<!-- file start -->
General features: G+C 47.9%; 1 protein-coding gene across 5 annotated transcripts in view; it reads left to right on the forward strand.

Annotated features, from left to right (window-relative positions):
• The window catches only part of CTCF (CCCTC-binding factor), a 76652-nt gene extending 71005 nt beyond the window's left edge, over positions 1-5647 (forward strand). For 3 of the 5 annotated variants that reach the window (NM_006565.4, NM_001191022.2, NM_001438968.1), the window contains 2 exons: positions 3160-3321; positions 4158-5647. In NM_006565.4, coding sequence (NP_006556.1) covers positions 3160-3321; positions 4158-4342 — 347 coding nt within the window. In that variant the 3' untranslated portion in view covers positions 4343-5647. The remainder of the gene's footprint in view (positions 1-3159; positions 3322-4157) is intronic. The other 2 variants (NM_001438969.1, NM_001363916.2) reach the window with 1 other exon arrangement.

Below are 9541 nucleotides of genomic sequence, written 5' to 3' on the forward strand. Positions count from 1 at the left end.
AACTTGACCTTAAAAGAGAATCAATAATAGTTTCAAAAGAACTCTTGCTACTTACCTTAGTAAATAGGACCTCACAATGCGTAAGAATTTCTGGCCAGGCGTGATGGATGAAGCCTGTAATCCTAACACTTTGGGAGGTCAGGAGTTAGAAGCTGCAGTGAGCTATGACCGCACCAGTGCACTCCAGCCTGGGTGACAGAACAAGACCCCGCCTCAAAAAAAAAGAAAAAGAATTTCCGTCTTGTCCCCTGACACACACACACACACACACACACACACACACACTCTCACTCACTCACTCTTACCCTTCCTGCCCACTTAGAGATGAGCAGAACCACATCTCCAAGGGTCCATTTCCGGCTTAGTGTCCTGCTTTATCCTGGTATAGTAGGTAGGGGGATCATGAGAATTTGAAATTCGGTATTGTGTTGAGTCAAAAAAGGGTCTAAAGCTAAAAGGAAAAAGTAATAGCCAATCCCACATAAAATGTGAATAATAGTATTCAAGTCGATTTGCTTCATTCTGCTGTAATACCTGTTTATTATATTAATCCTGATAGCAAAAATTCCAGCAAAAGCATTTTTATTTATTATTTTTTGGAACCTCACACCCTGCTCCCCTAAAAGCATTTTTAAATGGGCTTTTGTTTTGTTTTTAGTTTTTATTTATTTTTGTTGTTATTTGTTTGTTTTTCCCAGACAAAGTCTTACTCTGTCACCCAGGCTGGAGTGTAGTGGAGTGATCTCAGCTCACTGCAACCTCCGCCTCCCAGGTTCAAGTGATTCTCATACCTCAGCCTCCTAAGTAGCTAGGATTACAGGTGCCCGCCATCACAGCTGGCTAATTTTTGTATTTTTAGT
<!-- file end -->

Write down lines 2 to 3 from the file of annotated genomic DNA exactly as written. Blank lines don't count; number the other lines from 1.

Annotated features, from left to right (window-relative positions):
• The window catches only part of CTCF (CCCTC-binding factor), a 76652-nt gene extending 71005 nt beyond the window's left edge, over positions 1-5647 (forward strand). For 3 of the 5 annotated variants that reach the window (NM_006565.4, NM_001191022.2, NM_001438968.1), the window contains 2 exons: positions 3160-3321; positions 4158-5647. In NM_006565.4, coding sequence (NP_006556.1) covers positions 3160-3321; positions 4158-4342 — 347 coding nt within the window. In that variant the 3' untranslated portion in view covers positions 4343-5647. The remainder of the gene's footprint in view (positions 1-3159; positions 3322-4157) is intronic. The other 2 variants (NM_001438969.1, NM_001363916.2) reach the window with 1 other exon arrangement.